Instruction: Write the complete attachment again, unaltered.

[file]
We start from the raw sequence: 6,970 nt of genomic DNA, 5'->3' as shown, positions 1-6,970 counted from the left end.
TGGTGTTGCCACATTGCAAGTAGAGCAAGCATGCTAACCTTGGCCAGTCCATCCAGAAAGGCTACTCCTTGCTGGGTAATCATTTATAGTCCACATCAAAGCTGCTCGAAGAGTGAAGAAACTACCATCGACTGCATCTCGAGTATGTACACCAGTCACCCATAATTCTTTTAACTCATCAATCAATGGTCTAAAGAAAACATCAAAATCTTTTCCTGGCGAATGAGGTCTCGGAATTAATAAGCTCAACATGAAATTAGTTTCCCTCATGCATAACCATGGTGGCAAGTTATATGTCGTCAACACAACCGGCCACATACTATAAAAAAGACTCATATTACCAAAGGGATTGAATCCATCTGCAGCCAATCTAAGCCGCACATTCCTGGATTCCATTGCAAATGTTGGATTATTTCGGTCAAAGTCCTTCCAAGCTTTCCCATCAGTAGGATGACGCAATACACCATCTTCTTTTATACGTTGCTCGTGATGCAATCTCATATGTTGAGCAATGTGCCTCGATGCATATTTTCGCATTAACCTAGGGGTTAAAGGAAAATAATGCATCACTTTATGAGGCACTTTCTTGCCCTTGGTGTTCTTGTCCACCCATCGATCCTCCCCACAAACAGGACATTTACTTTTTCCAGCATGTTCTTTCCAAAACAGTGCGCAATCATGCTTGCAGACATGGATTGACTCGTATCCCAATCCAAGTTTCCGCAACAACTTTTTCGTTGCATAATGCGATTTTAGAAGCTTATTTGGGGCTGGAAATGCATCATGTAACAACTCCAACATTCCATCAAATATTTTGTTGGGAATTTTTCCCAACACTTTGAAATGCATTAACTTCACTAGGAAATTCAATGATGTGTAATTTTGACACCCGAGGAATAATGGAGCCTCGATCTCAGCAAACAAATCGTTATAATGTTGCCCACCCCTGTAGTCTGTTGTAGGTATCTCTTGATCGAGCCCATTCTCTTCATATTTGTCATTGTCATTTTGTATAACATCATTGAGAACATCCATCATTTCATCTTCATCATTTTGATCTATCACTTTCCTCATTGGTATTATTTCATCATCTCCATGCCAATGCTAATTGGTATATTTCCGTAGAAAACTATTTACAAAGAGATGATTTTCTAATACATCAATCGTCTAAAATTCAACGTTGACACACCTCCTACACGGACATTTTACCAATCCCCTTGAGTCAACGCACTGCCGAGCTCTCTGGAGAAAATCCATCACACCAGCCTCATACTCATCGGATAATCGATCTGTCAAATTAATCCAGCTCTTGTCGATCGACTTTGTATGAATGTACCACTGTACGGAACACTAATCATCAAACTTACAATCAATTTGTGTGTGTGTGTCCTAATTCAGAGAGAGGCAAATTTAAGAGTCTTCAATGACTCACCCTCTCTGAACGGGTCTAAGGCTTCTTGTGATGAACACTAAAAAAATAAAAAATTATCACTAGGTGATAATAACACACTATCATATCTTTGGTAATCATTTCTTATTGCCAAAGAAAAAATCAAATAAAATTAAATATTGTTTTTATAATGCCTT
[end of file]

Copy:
We start from the raw sequence: 6,970 nt of genomic DNA, 5'->3' as shown, positions 1-6,970 counted from the left end.
TGGTGTTGCCACATTGCAAGTAGAGCAAGCATGCTAACCTTGGCCAGTCCATCCAGAAAGGCTACTCCTTGCTGGGTAATCATTTATAGTCCACATCAAAGCTGCTCGAAGAGTGAAGAAACTACCATCGACTGCATCTCGAGTATGTACACCAGTCACCCATAATTCTTTTAACTCATCAATCAATGGTCTAAAGAAAACATCAAAATCTTTTCCTGGCGAATGAGGTCTCGGAATTAATAAGCTCAACATGAAATTAGTTTCCCTCATGCATAACCATGGTGGCAAGTTATATGTCGTCAACACAACCGGCCACATACTATAAAAAAGACTCATATTACCAAAGGGATTGAATCCATCTGCAGCCAATCTAAGCCGCACATTCCTGGATTCCATTGCAAATGTTGGATTATTTCGGTCAAAGTCCTTCCAAGCTTTCCCATCAGTAGGATGACGCAATACACCATCTTCTTTTATACGTTGCTCGTGATGCAATCTCATATGTTGAGCAATGTGCCTCGATGCATATTTTCGCATTAACCTAGGGGTTAAAGGAAAATAATGCATCACTTTATGAGGCACTTTCTTGCCCTTGGTGTTCTTGTCCACCCATCGATCCTCCCCACAAACAGGACATTTACTTTTTCCAGCATGTTCTTTCCAAAACAGTGCGCAATCATGCTTGCAGACATGGATTGACTCGTATCCCAATCCAAGTTTCCGCAACAACTTTTTCGTTGCATAATGCGATTTTAGAAGCTTATTTGGGGCTGGAAATGCATCATGTAACAACTCCAACATTCCATCAAATATTTTGTTGGGAATTTTTCCCAACACTTTGAAATGCATTAACTTCACTAGGAAATTCAATGATGTGTAATTTTGACACCCGAGGAATAATGGAGCCTCGATCTCAGCAAACAAATCGTTATAATGTTGCCCACCCCTGTAGTCTGTTGTAGGTATCTCTTGATCGAGCCCATTCTCTTCATATTTGTCATTGTCATTTTGTATAACATCATTGAGAACATCCATCATTTCATCTTCATCATTTTGATCTATCACTTTCCTCATTGGTATTATTTCATCATCTCCATGCCAATGCTAATTGGTATATTTCCGTAGAAAACTATTTACAAAGAGATGATTTTCTAATACATCAATCGTCTAAAATTCAACGTTGACACACCTCCTACACGGACATTTTACCAATCCCCTTGAGTCAACGCACTGCCGAGCTCTCTGGAGAAAATCCATCACACCAGCCTCATACTCATCGGATAATCGATCTGTCAAATTAATCCAGCTCTTGTCGATCGACTTTGTATGAATGTACCACTGTACGGAACACTAATCATCAAACTTACAATCAATTTGTGTGTGTGTGTCCTAATTCAGAGAGAGGCAAATTTAAGAGTCTTCAATGACTCACCCTCTCTGAACGGGTCTAAGGCTTCTTGTGATGAACACTAAAAAAATAAAAAATTATCACTAGGTGATAATAACACACTATCATATCTTTGGTAATCATTTCTTATTGCCAAAGAAAAAATCAAATAAAATTAAATATTGTTTTTATAATGCCTT